Fears over plans to cut GP trainee pay supplements

Fears over plans to cut GP trainee pay supplements



Plans to strip trainee GPs of salary supplements they receive during their training could worsen the GP workforce crisis and compromise patient care, the Royal College of General Practitioners has warned.


Around 4,000 GPs could be affected, with some GPs in training being paid up to 31% less than hospital trainees - amounting to several thousand pounds each.


RCGP chair Dr Maureen Baker claims that proposals made by the Review Body on Doctors’ and Dentists’ Remuneration (DDRB) will deter medical graduates from going into general practice training at a time when there is already a severe shortage of GPs and waiting times for a GP appointment are now a matter of national concern.


She has written to Health Secretary Jeremy Hunt telling him that, if implemented, the proposals would "make it impossible to achieve the Government’s target of increasing the number of GPs by 5,000 by 2020".


Matters relating to doctors pay are usually left to the British Medical Association - but the RCGP says it has taken the "extraordinary" step of writing to the Health Secretary on the issue because it is so concerned about the negative impact the proposals could have on GP recruitment and, ultimately, the long-term future of general practice and patient care.


In her letter - also sent to NHS England Chief Executive Simon Stevens and Ian Cumming, Chief Executive of Health Education England – Dr Baker says: “I am extremely concerned that this proposal, if implemented, would have a catastrophic impact on GP recruitment, leading to a worsening of the current workforce pressures that general practice is under and compromising the ability of GPs to continue to provide safe patient care.”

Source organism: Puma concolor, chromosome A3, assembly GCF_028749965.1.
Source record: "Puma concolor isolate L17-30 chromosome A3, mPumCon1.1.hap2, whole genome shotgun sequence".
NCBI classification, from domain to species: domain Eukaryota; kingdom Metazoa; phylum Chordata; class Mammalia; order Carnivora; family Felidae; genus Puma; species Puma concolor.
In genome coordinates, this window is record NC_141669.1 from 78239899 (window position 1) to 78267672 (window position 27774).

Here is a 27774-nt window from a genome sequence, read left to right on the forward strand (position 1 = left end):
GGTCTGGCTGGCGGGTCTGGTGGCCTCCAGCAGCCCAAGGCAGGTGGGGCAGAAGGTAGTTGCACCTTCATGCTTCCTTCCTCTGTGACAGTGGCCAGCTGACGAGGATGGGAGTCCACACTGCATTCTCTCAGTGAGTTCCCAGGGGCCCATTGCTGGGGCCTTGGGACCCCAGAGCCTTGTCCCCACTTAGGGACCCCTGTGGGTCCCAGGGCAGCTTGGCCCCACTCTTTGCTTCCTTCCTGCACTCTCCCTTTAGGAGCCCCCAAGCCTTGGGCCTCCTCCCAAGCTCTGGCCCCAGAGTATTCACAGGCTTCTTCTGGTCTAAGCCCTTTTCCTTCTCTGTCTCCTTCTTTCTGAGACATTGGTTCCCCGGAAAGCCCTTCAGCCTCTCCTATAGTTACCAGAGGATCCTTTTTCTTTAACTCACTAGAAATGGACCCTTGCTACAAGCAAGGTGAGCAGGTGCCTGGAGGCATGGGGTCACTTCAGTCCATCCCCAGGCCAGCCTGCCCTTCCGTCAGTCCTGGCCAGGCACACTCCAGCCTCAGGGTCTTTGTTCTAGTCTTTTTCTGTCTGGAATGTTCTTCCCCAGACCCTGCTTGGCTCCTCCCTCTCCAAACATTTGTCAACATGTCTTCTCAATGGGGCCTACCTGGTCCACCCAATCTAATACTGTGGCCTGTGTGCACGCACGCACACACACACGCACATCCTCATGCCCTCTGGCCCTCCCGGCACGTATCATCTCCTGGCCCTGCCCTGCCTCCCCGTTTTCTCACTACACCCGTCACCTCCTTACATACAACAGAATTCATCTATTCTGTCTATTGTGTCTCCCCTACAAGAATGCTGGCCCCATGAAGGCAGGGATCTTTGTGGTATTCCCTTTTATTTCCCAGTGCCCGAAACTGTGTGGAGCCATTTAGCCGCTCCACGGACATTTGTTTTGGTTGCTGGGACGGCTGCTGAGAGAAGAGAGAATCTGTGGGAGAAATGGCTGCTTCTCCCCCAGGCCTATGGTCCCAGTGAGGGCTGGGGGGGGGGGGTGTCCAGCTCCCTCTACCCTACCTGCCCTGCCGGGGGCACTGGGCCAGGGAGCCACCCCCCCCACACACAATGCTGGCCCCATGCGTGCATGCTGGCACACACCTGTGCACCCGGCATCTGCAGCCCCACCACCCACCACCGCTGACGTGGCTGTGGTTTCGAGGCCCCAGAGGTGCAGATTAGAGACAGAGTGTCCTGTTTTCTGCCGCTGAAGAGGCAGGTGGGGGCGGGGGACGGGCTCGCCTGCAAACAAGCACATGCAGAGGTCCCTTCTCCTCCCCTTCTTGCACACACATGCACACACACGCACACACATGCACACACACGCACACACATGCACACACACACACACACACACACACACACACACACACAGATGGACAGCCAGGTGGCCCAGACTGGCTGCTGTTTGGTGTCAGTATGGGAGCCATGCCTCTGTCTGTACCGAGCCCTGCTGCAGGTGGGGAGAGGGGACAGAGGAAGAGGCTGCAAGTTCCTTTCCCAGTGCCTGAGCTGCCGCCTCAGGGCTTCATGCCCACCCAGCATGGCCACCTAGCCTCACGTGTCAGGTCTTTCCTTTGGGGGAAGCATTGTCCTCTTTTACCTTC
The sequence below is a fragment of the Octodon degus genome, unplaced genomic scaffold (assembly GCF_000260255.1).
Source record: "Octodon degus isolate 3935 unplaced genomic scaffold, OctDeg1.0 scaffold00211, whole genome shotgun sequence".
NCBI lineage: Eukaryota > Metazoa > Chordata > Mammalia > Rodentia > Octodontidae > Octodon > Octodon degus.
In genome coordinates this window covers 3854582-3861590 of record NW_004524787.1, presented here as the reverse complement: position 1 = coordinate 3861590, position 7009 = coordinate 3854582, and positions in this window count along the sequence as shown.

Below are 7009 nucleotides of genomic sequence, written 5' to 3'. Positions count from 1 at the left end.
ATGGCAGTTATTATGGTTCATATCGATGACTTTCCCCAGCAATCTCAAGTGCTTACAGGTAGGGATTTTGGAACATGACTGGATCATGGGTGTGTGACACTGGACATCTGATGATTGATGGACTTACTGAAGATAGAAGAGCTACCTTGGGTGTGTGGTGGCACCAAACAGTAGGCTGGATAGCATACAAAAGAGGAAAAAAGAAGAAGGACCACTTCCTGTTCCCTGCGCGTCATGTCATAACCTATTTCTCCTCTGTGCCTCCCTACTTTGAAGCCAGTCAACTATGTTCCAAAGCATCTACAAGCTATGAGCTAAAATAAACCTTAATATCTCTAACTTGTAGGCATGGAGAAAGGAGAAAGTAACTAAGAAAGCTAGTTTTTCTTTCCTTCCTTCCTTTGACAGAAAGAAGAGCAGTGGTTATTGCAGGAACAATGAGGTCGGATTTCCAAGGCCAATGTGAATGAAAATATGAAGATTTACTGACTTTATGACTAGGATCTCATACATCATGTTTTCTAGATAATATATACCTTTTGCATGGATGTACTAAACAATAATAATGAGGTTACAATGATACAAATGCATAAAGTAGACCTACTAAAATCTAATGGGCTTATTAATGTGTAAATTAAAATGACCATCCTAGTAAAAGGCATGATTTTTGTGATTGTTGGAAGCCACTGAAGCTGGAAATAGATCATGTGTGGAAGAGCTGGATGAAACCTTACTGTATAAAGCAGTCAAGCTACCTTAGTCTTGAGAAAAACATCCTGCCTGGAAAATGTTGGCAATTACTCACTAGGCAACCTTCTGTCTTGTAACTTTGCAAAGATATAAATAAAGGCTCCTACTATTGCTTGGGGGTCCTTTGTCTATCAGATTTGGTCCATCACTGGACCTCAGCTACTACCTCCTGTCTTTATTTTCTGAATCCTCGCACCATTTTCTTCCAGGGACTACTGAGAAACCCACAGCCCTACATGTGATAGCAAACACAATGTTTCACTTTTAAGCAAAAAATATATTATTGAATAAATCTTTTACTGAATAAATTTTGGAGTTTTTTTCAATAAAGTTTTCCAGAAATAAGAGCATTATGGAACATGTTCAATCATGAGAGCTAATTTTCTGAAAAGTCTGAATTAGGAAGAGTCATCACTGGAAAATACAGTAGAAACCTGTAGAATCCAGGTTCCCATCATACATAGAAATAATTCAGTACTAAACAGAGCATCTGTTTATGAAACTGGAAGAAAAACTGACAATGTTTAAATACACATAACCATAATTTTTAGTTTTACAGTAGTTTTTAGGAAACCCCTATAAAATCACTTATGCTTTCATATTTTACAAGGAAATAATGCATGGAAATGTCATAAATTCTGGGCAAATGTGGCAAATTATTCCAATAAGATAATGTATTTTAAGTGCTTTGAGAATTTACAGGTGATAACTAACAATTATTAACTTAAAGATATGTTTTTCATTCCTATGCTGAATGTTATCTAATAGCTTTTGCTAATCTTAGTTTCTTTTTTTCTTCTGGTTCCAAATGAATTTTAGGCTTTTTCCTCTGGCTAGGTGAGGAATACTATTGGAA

The RCGP estimates that England is already 3,300 GPs short and that an additional 8,000 GPs are needed over the next five years to manage the rocketing demand of a growing and ageing population, with patients now routinely presenting with multiple and complex conditions.


In her letter, Dr Baker suggests that the DDRB proposals could “see the disparity between the salaries of GP and hospital trainees of up to 31%” and that they “fly in the face of” the DDRB’s own requirement to “recruit, retain and motivate doctors'."


The College acknowledges that the DDRB proposes to compensate the removal of the GP trainee supplement through the introduction of a geographically-dependent flexible pay premium. But Dr Baker expresses concern that “the proposals do not guarantee this payment for all… [and] this mechanism will be perceived by potential trainees as insufficient to provide them with the certainty that they require to attract them into choosing general practice."


A Department of Health spokesperson said: "These proposals, endorsed by the independent pay review body set out a fairer deal for all medical and dental trainees so that their pay relates to actual hours worked. We want to encourage trainees to take up specialities like general practice, and these plans provide incentives to do so. We are also increasing GP training places and working on a national recruitment campaign with the RCGP to help deliver 5,000 more doctors in general practice."




By Mark Gould



On Medica, Tuesday 11 August 2015



View article